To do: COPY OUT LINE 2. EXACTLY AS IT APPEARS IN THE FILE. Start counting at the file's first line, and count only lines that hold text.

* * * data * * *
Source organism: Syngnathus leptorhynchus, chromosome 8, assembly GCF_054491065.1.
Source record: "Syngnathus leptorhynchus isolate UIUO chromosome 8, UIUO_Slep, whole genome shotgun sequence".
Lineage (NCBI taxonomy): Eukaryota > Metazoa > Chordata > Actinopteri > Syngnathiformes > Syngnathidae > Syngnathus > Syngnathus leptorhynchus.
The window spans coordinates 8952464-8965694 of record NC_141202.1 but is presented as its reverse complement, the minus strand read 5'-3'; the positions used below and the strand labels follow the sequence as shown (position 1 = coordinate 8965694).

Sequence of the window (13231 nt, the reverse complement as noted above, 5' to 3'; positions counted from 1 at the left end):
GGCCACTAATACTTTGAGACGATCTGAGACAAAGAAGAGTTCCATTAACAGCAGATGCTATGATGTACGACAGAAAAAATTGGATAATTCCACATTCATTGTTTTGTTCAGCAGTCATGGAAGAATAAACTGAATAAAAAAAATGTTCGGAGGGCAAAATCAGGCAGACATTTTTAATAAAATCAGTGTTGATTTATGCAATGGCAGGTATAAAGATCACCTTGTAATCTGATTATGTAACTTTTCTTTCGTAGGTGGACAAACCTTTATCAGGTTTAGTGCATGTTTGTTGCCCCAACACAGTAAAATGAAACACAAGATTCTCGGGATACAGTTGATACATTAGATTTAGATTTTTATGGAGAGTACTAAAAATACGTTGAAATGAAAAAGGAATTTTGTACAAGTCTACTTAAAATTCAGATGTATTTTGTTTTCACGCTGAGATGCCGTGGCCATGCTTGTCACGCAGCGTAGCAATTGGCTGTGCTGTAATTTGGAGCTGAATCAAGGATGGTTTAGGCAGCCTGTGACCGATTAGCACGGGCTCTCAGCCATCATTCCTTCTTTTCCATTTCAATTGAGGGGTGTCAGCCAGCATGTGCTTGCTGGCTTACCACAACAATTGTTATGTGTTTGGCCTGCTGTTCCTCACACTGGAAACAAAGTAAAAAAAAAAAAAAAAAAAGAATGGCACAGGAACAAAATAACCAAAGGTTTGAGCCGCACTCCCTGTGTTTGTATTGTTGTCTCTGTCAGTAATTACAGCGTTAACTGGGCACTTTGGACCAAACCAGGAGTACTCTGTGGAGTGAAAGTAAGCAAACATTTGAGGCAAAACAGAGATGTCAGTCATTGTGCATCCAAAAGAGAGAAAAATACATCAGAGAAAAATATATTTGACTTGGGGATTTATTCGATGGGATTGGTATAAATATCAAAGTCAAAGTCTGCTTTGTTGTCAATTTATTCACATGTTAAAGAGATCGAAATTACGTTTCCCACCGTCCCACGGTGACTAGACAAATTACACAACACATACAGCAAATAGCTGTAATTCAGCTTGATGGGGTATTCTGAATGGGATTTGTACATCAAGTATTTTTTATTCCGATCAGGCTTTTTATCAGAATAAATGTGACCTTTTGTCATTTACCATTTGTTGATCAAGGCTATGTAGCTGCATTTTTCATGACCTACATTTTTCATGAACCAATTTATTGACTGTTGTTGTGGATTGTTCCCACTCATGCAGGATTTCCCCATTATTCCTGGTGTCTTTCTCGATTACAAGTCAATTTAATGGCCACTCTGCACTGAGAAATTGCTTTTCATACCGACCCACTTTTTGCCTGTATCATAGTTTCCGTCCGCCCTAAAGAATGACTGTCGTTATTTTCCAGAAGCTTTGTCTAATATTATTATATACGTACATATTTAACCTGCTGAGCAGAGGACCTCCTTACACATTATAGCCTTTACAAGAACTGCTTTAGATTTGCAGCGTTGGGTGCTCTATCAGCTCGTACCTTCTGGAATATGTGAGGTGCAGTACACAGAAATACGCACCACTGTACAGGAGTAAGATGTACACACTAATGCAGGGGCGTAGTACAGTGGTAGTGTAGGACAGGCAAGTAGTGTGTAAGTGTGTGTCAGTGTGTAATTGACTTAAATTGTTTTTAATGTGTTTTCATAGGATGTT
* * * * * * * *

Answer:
Source record: "Syngnathus leptorhynchus isolate UIUO chromosome 8, UIUO_Slep, whole genome shotgun sequence".